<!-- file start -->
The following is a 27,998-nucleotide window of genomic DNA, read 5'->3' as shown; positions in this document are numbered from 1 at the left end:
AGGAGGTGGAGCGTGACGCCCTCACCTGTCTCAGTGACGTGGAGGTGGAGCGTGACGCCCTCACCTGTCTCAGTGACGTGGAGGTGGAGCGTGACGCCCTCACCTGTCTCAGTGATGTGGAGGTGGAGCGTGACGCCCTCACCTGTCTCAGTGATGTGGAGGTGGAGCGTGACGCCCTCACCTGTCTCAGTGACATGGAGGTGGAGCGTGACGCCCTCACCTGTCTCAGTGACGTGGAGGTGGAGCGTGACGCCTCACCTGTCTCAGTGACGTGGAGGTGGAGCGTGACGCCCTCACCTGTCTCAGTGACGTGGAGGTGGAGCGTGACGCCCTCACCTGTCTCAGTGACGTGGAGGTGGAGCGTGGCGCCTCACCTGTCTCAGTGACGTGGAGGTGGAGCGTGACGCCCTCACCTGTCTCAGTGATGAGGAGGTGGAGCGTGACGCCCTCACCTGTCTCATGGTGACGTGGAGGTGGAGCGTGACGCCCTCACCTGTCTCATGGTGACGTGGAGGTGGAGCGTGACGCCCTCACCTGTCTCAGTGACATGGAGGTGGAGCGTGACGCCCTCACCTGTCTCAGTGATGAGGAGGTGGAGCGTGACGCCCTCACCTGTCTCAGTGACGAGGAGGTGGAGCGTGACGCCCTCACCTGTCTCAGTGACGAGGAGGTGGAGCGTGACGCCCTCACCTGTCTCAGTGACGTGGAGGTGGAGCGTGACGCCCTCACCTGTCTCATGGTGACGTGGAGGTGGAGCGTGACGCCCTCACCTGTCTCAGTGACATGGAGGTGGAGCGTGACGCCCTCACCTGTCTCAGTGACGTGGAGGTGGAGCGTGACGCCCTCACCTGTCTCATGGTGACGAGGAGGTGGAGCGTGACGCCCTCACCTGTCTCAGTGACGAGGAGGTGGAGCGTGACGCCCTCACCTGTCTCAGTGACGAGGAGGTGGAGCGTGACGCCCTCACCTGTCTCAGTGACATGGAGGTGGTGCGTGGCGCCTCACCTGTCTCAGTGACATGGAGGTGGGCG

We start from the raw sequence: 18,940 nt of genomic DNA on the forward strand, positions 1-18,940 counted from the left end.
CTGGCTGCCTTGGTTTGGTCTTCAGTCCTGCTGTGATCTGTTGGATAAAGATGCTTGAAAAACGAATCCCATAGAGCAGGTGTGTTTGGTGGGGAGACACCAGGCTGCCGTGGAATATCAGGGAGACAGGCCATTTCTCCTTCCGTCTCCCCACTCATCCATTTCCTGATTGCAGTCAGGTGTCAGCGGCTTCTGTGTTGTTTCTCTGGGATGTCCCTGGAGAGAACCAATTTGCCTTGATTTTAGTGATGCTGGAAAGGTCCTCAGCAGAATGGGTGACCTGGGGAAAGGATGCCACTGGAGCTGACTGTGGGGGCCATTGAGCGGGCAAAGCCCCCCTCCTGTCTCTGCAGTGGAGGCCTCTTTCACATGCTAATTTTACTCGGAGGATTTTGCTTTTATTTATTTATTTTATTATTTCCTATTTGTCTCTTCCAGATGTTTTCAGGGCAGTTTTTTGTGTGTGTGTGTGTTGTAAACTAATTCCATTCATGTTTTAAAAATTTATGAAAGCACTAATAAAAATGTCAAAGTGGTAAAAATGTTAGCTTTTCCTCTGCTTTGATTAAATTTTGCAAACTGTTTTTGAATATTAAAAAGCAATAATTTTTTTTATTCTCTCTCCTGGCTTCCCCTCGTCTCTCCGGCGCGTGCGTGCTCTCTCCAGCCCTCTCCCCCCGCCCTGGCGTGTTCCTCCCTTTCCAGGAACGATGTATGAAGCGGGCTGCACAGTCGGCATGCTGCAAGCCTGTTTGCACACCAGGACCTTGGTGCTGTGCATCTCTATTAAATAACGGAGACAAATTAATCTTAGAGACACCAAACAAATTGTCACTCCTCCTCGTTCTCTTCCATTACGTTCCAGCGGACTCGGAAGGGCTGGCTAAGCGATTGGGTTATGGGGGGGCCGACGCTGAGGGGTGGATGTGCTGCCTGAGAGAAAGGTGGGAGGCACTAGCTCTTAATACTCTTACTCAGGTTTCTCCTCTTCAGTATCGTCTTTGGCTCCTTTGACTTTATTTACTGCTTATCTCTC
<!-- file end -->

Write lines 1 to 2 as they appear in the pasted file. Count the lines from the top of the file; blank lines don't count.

The following is a 27,998-nucleotide window of genomic DNA, read 5'->3' as shown; positions in this document are numbered from 1 at the left end:
AGGAGGTGGAGCGTGACGCCCTCACCTGTCTCAGTGACGTGGAGGTGGAGCGTGACGCCCTCACCTGTCTCAGTGACGTGGAGGTGGAGCGTGACGCCCTCACCTGTCTCAGTGATGTGGAGGTGGAGCGTGACGCCCTCACCTGTCTCAGTGATGTGGAGGTGGAGCGTGACGCCCTCACCTGTCTCAGTGACATGGAGGTGGAGCGTGACGCCCTCACCTGTCTCAGTGACGTGGAGGTGGAGCGTGACGCCTCACCTGTCTCAGTGACGTGGAGGTGGAGCGTGACGCCCTCACCTGTCTCAGTGACGTGGAGGTGGAGCGTGACGCCCTCACCTGTCTCAGTGACGTGGAGGTGGAGCGTGGCGCCTCACCTGTCTCAGTGACGTGGAGGTGGAGCGTGACGCCCTCACCTGTCTCAGTGATGAGGAGGTGGAGCGTGACGCCCTCACCTGTCTCATGGTGACGTGGAGGTGGAGCGTGACGCCCTCACCTGTCTCATGGTGACGTGGAGGTGGAGCGTGACGCCCTCACCTGTCTCAGTGACATGGAGGTGGAGCGTGACGCCCTCACCTGTCTCAGTGATGAGGAGGTGGAGCGTGACGCCCTCACCTGTCTCAGTGACGAGGAGGTGGAGCGTGACGCCCTCACCTGTCTCAGTGACGAGGAGGTGGAGCGTGACGCCCTCACCTGTCTCAGTGACGTGGAGGTGGAGCGTGACGCCCTCACCTGTCTCATGGTGACGTGGAGGTGGAGCGTGACGCCCTCACCTGTCTCAGTGACATGGAGGTGGAGCGTGACGCCCTCACCTGTCTCAGTGACGTGGAGGTGGAGCGTGACGCCCTCACCTGTCTCATGGTGACGAGGAGGTGGAGCGTGACGCCCTCACCTGTCTCAGTGACGAGGAGGTGGAGCGTGACGCCCTCACCTGTCTCAGTGACGAGGAGGTGGAGCGTGACGCCCTCACCTGTCTCAGTGACATGGAGGTGGTGCGTGGCGCCTCACCTGTCTCAGTGACATGGAGGTGGGCG